So was this just another military coup in a "banana republic"? The term was coined by the US writer O Henry about Honduras, at the beginning of the 20th century. The county's history has long been dominated by the multinational United Fruit Company.
It still depends on exporting bananas, coffee and sugar for its survival – largely to the United States. Since the 1980s, it has also played a strategic role for Washington. After Nicaragua’s radical Sandinista revolution of 1979, Honduras was transformed into a military base for the US-financed contra war. Eventually this cost over 50,000 Nicaraguan lives and virtually destroyed its economy.
The 1982 constitution – which Zelaya wanted to change – was passed under the close scrutiny of the US ambassador in Honduras at the time, John Negroponte. He is a sinister figure, who later became US ambassador to Iraq after the invasion, and then Bush’s National Security Adviser.
US military aid to Honduras increased from $4m to $77m on his watch, and the US military base at Soto Cano is his legacy.
It is that connection that probably explains the Honduran coup. It clearly took President Obama by surprise. At first he added his voice to the Organisation of American States and the United Nations in condemning the coup and demanding the return of Zelaya.
Given Honduras’s absolute dependence on the US that should have been the end of the matter. But Zelaya has still not been able to return and representatives of the new “de facto” government of Roberto Micheletti have visited Washington under the auspices of Hillary Clinton and been well received by, among others, ex-presidential candidate John McCain.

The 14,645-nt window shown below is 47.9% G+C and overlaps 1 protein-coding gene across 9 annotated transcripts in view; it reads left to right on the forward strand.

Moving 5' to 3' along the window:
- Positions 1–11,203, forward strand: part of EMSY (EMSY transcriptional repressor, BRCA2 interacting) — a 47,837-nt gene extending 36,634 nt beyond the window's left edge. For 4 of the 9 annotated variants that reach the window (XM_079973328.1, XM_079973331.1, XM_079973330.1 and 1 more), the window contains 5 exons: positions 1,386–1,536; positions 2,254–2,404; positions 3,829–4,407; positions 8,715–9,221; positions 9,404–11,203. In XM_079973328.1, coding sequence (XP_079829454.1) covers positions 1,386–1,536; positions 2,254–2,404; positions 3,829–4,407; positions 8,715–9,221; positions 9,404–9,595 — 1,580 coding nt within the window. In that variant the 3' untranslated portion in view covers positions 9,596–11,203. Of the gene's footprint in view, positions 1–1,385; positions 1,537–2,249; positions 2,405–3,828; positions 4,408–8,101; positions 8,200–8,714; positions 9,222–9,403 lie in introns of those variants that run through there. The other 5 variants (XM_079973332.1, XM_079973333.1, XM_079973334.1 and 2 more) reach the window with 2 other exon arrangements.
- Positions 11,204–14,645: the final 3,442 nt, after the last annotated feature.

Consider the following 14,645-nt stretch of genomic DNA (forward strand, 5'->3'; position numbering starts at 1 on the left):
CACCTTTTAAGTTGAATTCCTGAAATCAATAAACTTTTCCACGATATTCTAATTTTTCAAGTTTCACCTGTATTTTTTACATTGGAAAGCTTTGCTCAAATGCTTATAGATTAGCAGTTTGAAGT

At the same time Clinton has set up negotiations between Micheletti and Zelaya. This has given the new regime legitimacy it had no right to and delayed the return of Zelaya that the mass movement continues to demand.
Negroponte, his equally sinister colleague Otto Reich – George Bush’s sometime adviser on Latin America – and John McCain now reappear on the scene. All of them have worked closely with a Venezuelan lawyer called Robert Carmona-Borjas who was one of the architects of the failed 2002 coup against Chavez.
McCain in particular has been campaigning against Zelaya because of his objection to the privatisation of Honduras’s mass media. And both he and Reich speak for the interests of the giant media corporation AT&T.
More importantly, as a group they represent Bush’s strategy for Latin America – backing repressive regimes like Colombia, attacking progressive movements like Aristide’s in Haiti, and mounting a sustained political attack on Venezuela and Bolivia.
Honduras itself is not very significant strategically. But if the Bush clique can push Obama into negotiation with the new right wing regime there, with what seems like the willing help of Hillary Clinton, this will lay the foundation for a new US strategy in the region – and for its increasing involvement in Latin American affairs.
The popular organisations of Honduras have seen this most clearly and chosen to resist it with all their strength.